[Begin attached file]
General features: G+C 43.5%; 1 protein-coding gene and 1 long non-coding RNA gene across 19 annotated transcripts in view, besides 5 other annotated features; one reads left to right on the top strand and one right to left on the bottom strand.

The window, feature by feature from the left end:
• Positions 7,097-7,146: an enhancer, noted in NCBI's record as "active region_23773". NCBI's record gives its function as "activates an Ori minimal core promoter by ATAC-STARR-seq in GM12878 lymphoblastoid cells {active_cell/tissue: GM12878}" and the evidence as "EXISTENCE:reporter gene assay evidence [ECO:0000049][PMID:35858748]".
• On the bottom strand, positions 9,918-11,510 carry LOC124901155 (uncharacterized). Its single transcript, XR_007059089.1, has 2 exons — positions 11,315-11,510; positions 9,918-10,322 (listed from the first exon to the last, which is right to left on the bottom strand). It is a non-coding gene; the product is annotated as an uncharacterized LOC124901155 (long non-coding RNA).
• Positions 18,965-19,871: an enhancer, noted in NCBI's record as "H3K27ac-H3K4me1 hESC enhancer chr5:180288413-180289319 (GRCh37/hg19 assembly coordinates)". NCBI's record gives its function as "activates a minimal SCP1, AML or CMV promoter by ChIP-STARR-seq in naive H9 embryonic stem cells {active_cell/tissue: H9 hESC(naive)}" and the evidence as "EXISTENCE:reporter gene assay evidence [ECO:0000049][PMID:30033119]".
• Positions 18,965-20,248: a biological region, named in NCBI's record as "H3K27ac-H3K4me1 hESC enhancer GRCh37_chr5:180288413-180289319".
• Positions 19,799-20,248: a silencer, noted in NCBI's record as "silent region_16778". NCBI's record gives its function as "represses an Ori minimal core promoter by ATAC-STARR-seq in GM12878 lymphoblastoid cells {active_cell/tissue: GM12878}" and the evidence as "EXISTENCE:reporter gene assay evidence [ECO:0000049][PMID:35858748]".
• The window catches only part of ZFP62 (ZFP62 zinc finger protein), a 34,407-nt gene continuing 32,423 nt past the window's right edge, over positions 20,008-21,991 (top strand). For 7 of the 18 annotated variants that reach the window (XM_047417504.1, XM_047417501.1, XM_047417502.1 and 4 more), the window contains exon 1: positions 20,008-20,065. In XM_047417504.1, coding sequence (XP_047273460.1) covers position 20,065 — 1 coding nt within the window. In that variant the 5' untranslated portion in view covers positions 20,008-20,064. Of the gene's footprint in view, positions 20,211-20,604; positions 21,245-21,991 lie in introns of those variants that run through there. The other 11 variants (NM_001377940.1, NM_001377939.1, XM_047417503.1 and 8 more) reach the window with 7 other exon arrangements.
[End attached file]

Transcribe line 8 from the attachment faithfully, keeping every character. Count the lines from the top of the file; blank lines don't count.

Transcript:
• The window catches only part of ZFP62 (ZFP62 zinc finger protein), a 34,407-nt gene continuing 32,423 nt past the window's right edge, over positions 20,008-21,991 (top strand). For 7 of the 18 annotated variants that reach the window (XM_047417504.1, XM_047417501.1, XM_047417502.1 and 4 more), the window contains exon 1: positions 20,008-20,065. In XM_047417504.1, coding sequence (XP_047273460.1) covers position 20,065 — 1 coding nt within the window. In that variant the 5' untranslated portion in view covers positions 20,008-20,064. Of the gene's footprint in view, positions 20,211-20,604; positions 21,245-21,991 lie in introns of those variants that run through there. The other 11 variants (NM_001377940.1, NM_001377939.1, XM_047417503.1 and 8 more) reach the window with 7 other exon arrangements.